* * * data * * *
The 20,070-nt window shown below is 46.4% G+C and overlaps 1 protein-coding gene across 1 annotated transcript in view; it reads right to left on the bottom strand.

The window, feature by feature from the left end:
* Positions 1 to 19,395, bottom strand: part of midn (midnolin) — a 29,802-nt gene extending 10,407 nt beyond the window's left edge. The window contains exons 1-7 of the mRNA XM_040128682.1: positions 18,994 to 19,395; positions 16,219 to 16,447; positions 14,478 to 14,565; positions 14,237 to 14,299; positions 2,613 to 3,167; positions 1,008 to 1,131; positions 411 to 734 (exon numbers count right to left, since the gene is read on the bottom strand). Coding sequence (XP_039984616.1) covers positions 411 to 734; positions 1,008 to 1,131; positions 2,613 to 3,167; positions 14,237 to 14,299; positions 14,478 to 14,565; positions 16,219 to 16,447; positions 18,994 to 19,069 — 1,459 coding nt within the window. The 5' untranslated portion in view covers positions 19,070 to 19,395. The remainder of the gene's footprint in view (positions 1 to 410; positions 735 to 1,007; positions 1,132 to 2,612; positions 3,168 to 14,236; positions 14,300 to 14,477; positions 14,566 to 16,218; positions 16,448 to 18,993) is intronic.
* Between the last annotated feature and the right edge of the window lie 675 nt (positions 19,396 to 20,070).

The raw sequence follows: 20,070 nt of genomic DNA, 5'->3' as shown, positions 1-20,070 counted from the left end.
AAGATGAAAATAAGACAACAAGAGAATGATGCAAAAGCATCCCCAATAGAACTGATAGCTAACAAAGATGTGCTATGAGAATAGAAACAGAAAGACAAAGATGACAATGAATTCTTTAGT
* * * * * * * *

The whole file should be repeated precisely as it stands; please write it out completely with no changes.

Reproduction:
The 20,070-nt window shown below is 46.4% G+C and overlaps 1 protein-coding gene across 1 annotated transcript in view; it reads right to left on the bottom strand.

The window, feature by feature from the left end:
* Positions 1 to 19,395, bottom strand: part of midn (midnolin) — a 29,802-nt gene extending 10,407 nt beyond the window's left edge. The window contains exons 1-7 of the mRNA XM_040128682.1: positions 18,994 to 19,395; positions 16,219 to 16,447; positions 14,478 to 14,565; positions 14,237 to 14,299; positions 2,613 to 3,167; positions 1,008 to 1,131; positions 411 to 734 (exon numbers count right to left, since the gene is read on the bottom strand). Coding sequence (XP_039984616.1) covers positions 411 to 734; positions 1,008 to 1,131; positions 2,613 to 3,167; positions 14,237 to 14,299; positions 14,478 to 14,565; positions 16,219 to 16,447; positions 18,994 to 19,069 — 1,459 coding nt within the window. The 5' untranslated portion in view covers positions 19,070 to 19,395. The remainder of the gene's footprint in view (positions 1 to 410; positions 735 to 1,007; positions 1,132 to 2,612; positions 3,168 to 14,236; positions 14,300 to 14,477; positions 14,566 to 16,218; positions 16,448 to 18,993) is intronic.
* Between the last annotated feature and the right edge of the window lie 675 nt (positions 19,396 to 20,070).

The raw sequence follows: 20,070 nt of genomic DNA, 5'->3' as shown, positions 1-20,070 counted from the left end.
AAGATGAAAATAAGACAACAAGAGAATGATGCAAAAGCATCCCCAATAGAACTGATAGCTAACAAAGATGTGCTATGAGAATAGAAACAGAAAGACAAAGATGACAATGAATTCTTTAGT